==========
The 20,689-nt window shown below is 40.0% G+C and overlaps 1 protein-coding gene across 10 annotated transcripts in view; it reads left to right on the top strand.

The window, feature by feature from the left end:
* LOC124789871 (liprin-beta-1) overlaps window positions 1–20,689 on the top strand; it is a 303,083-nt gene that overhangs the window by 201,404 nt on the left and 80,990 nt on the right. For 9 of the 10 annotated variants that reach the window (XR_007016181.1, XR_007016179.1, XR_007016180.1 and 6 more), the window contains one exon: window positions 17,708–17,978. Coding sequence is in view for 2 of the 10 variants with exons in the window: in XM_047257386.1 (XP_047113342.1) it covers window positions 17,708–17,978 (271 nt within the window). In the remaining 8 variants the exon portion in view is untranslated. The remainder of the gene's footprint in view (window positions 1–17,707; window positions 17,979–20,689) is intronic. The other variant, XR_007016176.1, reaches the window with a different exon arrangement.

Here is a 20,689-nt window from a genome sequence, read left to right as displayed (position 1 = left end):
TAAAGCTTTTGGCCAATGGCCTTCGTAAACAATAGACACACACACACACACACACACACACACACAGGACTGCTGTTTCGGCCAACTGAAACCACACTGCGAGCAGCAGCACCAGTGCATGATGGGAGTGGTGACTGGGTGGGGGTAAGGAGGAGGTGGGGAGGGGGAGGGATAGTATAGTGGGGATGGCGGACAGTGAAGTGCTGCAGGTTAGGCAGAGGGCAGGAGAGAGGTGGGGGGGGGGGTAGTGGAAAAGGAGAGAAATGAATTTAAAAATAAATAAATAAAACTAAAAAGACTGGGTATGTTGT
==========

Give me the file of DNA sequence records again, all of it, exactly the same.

The 20,689-nt window shown below is 40.0% G+C and overlaps 1 protein-coding gene across 10 annotated transcripts in view; it reads left to right on the top strand.

The window, feature by feature from the left end:
* LOC124789871 (liprin-beta-1) overlaps window positions 1–20,689 on the top strand; it is a 303,083-nt gene that overhangs the window by 201,404 nt on the left and 80,990 nt on the right. For 9 of the 10 annotated variants that reach the window (XR_007016181.1, XR_007016179.1, XR_007016180.1 and 6 more), the window contains one exon: window positions 17,708–17,978. Coding sequence is in view for 2 of the 10 variants with exons in the window: in XM_047257386.1 (XP_047113342.1) it covers window positions 17,708–17,978 (271 nt within the window). In the remaining 8 variants the exon portion in view is untranslated. The remainder of the gene's footprint in view (window positions 1–17,707; window positions 17,979–20,689) is intronic. The other variant, XR_007016176.1, reaches the window with a different exon arrangement.

Here is a 20,689-nt window from a genome sequence, read left to right as displayed (position 1 = left end):
TAAAGCTTTTGGCCAATGGCCTTCGTAAACAATAGACACACACACACACACACACACACACACACAGGACTGCTGTTTCGGCCAACTGAAACCACACTGCGAGCAGCAGCACCAGTGCATGATGGGAGTGGTGACTGGGTGGGGGTAAGGAGGAGGTGGGGAGGGGGAGGGATAGTATAGTGGGGATGGCGGACAGTGAAGTGCTGCAGGTTAGGCAGAGGGCAGGAGAGAGGTGGGGGGGGGGGTAGTGGAAAAGGAGAGAAATGAATTTAAAAATAAATAAATAAAACTAAAAAGACTGGGTATGTTGT